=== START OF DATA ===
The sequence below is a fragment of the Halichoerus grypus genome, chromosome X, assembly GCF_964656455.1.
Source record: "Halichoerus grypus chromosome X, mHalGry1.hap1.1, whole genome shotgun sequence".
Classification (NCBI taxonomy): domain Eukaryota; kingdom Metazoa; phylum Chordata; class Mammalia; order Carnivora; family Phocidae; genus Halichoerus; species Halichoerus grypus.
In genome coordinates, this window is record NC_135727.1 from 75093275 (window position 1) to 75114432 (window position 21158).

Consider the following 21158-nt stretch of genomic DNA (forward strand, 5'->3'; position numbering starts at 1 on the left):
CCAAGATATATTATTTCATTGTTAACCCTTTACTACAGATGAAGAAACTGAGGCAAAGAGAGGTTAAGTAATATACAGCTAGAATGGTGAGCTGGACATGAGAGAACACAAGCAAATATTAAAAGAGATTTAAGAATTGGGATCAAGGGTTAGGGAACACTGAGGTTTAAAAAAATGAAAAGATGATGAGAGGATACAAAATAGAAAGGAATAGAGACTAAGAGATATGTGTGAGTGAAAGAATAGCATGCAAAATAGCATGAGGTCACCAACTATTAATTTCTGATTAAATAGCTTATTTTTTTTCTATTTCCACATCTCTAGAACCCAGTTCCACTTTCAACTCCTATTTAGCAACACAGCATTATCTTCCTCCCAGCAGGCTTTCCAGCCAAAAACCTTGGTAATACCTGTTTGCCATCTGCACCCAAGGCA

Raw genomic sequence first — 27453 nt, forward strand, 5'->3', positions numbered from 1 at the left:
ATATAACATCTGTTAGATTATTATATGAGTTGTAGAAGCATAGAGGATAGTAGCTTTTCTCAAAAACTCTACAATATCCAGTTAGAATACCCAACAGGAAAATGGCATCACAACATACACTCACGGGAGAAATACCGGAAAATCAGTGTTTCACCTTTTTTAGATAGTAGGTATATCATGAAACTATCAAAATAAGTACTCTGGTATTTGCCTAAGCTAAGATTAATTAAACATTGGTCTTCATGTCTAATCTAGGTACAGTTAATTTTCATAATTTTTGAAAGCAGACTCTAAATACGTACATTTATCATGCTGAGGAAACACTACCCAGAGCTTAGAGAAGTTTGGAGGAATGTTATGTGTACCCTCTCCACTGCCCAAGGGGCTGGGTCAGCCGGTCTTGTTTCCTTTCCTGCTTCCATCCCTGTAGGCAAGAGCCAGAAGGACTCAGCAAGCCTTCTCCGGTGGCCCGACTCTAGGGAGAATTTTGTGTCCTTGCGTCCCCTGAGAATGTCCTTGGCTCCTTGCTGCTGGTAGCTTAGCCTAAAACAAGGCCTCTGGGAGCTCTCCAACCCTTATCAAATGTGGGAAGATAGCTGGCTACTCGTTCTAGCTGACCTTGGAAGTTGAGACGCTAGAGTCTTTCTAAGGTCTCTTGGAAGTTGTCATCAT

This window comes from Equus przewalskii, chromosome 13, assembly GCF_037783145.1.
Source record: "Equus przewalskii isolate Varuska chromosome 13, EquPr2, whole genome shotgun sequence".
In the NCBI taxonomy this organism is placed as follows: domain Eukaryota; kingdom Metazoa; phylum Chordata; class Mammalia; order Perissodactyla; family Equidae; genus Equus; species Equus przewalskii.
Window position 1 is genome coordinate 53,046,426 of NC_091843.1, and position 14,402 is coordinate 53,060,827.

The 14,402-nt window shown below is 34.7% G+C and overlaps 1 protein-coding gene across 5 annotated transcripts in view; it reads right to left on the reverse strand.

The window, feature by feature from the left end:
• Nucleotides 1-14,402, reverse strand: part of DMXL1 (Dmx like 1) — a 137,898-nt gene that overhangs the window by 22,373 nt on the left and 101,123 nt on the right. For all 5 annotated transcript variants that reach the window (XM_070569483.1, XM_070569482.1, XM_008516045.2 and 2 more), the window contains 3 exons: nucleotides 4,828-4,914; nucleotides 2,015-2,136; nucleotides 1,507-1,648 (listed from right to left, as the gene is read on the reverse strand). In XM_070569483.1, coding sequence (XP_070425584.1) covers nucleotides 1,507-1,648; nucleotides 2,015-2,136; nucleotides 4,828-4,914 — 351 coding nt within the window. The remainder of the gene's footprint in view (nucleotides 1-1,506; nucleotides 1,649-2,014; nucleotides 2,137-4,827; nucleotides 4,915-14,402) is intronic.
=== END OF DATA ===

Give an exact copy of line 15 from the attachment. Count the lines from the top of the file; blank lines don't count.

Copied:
• Nucleotides 1-14,402, reverse strand: part of DMXL1 (Dmx like 1) — a 137,898-nt gene that overhangs the window by 22,373 nt on the left and 101,123 nt on the right. For all 5 annotated transcript variants that reach the window (XM_070569483.1, XM_070569482.1, XM_008516045.2 and 2 more), the window contains 3 exons: nucleotides 4,828-4,914; nucleotides 2,015-2,136; nucleotides 1,507-1,648 (listed from right to left, as the gene is read on the reverse strand). In XM_070569483.1, coding sequence (XP_070425584.1) covers nucleotides 1,507-1,648; nucleotides 2,015-2,136; nucleotides 4,828-4,914 — 351 coding nt within the window. The remainder of the gene's footprint in view (nucleotides 1-1,506; nucleotides 1,649-2,014; nucleotides 2,137-4,827; nucleotides 4,915-14,402) is intronic.